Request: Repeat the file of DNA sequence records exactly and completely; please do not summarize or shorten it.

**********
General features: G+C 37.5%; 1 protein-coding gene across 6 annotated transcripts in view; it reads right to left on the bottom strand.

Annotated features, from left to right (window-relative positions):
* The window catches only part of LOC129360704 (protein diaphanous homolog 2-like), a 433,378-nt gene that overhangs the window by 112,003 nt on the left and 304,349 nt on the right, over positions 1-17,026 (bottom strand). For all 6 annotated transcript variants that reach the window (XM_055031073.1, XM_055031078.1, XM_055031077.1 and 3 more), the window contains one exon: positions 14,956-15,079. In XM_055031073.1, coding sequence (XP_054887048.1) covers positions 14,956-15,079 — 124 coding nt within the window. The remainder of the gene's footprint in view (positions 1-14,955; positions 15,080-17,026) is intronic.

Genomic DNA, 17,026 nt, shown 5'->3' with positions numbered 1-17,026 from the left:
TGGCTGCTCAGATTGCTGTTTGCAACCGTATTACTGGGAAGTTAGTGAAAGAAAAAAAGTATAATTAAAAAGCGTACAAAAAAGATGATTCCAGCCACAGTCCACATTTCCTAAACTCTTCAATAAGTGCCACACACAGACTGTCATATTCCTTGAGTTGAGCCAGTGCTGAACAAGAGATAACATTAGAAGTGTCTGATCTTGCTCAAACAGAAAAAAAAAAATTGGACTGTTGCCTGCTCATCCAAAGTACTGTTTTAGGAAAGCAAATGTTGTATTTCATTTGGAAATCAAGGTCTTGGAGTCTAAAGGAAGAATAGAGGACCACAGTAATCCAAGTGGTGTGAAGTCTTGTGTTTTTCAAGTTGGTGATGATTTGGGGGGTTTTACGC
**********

General features: G+C 37.5%; 1 protein-coding gene across 6 annotated transcripts in view; it reads right to left on the bottom strand.

Annotated features, from left to right (window-relative positions):
* The window catches only part of LOC129360704 (protein diaphanous homolog 2-like), a 433,378-nt gene that overhangs the window by 112,003 nt on the left and 304,349 nt on the right, over positions 1-17,026 (bottom strand). For all 6 annotated transcript variants that reach the window (XM_055031073.1, XM_055031078.1, XM_055031077.1 and 3 more), the window contains one exon: positions 14,956-15,079. In XM_055031073.1, coding sequence (XP_054887048.1) covers positions 14,956-15,079 — 124 coding nt within the window. The remainder of the gene's footprint in view (positions 1-14,955; positions 15,080-17,026) is intronic.

Genomic DNA, 17,026 nt, shown 5'->3' with positions numbered 1-17,026 from the left:
TGGCTGCTCAGATTGCTGTTTGCAACCGTATTACTGGGAAGTTAGTGAAAGAAAAAAAGTATAATTAAAAAGCGTACAAAAAAGATGATTCCAGCCACAGTCCACATTTCCTAAACTCTTCAATAAGTGCCACACACAGACTGTCATATTCCTTGAGTTGAGCCAGTGCTGAACAAGAGATAACATTAGAAGTGTCTGATCTTGCTCAAACAGAAAAAAAAAAATTGGACTGTTGCCTGCTCATCCAAAGTACTGTTTTAGGAAAGCAAATGTTGTATTTCATTTGGAAATCAAGGTCTTGGAGTCTAAAGGAAGAATAGAGGACCACAGTAATCCAAGTGGTGTGAAGTCTTGTGTTTTTCAAGTTGGTGATGATTTGGGGGGTTTTACGC